L'Institut Pasteur (The Pasteur Institute) is a non-profit private research institution founded by Louis Pasteur on 4 June 1887 in Paris, France. The Institute's research focuses on the study of infectious diseases, micro-organisms, viruses, and vaccines. As of 2014, ten scientists have received Nobel Prizes in physiology or medicine for the research they have done at the Pasteur Institute. Contrary to the way genetics was studied in US research universities during the mid-twentieth century, the genetic research conducted at the Pasteur Institute at the same time did not rest on a conceptual separation between embryology and evolution. According to historian Michel Morange from the Ecole Normale Superieure in Paris, France, this difference enabled Pasteurian scientists to develop the concepts of regulatory genes and of developmental genes.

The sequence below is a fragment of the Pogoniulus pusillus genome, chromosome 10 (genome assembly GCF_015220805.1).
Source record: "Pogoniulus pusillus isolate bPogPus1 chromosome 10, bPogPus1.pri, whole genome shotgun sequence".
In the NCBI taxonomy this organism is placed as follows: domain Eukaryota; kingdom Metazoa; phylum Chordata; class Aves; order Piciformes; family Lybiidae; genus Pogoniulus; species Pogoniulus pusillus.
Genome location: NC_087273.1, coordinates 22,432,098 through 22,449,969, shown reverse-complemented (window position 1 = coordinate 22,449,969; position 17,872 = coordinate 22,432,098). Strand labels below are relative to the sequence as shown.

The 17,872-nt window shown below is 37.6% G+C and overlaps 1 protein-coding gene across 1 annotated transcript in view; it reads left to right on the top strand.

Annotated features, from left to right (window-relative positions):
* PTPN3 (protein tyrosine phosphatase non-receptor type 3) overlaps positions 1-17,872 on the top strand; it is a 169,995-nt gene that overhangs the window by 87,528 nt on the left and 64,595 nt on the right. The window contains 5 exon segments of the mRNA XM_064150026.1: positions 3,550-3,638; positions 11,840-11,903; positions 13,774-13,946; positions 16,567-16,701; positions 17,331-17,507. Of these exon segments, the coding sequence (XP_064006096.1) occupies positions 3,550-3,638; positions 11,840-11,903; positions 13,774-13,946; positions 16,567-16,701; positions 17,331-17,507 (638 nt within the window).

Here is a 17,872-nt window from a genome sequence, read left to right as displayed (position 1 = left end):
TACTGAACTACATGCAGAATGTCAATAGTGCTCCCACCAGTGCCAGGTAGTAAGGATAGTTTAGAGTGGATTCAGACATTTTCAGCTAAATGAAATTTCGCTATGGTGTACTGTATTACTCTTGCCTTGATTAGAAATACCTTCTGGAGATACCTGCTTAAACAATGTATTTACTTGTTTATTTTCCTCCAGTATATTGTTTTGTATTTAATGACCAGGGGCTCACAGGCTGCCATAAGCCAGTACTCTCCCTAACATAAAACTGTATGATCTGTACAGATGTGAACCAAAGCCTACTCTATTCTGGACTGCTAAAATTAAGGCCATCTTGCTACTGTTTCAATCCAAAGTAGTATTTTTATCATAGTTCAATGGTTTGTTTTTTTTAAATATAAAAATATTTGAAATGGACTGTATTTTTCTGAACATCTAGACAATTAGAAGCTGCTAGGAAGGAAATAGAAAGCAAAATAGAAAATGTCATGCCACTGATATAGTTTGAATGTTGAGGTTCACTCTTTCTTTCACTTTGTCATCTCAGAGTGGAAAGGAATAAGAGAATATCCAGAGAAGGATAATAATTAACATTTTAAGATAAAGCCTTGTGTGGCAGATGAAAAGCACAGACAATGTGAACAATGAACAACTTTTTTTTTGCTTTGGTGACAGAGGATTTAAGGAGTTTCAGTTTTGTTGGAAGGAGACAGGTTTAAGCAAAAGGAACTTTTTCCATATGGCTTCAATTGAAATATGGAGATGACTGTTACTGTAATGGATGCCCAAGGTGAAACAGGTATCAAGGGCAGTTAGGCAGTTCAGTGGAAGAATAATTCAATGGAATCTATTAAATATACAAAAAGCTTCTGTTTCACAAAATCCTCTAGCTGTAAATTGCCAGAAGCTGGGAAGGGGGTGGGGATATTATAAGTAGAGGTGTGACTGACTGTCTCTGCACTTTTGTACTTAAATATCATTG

The US President's Council on Bioethics was an organization headquartered in Washington D.C. that was chartered to advise then US President George W. Bush on ethical issues related to biomedical science and technology. In November 2001, US President George W. Bush created the President's Council on Bioethics (PCB). Convened during a nationwide cloning and embryonic stem cell research debate, the Council stated that it worked to address arguments about ethics from many different perspectives. The organization enacted a model for analyzing bioethical issues through deliberation instead of through the consensus approach. US President Barack Obama replaced the PCB in 2009 with his Presidential Commission for the Study of Bioethical Issues.